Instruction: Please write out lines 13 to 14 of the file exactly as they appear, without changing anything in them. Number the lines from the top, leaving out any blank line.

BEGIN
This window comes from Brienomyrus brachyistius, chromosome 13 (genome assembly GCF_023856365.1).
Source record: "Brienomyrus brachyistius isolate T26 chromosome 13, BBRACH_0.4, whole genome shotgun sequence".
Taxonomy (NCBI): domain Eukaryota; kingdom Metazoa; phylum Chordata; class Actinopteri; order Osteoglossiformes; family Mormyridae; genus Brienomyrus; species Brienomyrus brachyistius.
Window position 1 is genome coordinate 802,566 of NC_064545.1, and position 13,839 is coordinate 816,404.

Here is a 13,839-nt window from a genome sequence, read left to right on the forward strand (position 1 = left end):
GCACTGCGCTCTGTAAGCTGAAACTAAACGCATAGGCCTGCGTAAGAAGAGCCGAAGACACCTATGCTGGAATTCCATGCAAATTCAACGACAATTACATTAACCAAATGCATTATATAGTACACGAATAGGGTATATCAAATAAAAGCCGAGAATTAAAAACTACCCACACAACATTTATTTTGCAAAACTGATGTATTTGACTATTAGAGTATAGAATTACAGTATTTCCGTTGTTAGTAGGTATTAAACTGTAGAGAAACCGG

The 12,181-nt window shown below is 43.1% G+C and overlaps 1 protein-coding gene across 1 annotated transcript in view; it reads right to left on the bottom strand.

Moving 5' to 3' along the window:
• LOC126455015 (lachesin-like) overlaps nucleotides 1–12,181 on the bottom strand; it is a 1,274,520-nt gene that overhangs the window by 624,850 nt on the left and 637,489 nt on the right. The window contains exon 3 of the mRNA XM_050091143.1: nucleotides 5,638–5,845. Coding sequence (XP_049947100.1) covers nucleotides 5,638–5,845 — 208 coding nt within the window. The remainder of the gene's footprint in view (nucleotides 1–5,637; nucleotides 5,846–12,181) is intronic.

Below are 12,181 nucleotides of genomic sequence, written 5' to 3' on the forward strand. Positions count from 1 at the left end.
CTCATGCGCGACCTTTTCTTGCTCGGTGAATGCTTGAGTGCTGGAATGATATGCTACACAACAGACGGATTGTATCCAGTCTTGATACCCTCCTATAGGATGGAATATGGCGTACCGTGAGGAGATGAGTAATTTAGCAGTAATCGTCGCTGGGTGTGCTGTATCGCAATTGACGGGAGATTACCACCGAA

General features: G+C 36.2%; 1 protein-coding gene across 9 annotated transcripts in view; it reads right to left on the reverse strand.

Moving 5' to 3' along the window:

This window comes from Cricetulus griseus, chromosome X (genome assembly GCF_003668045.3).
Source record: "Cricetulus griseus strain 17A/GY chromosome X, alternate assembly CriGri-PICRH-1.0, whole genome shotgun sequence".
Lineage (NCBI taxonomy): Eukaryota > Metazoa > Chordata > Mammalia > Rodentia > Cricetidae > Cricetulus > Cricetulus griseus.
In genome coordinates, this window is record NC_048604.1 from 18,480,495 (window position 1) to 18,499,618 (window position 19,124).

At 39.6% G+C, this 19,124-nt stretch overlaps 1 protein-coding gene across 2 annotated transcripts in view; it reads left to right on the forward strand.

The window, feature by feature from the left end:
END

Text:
Moving 5' to 3' along the window:

This window comes from Cricetulus griseus, chromosome X (genome assembly GCF_003668045.3).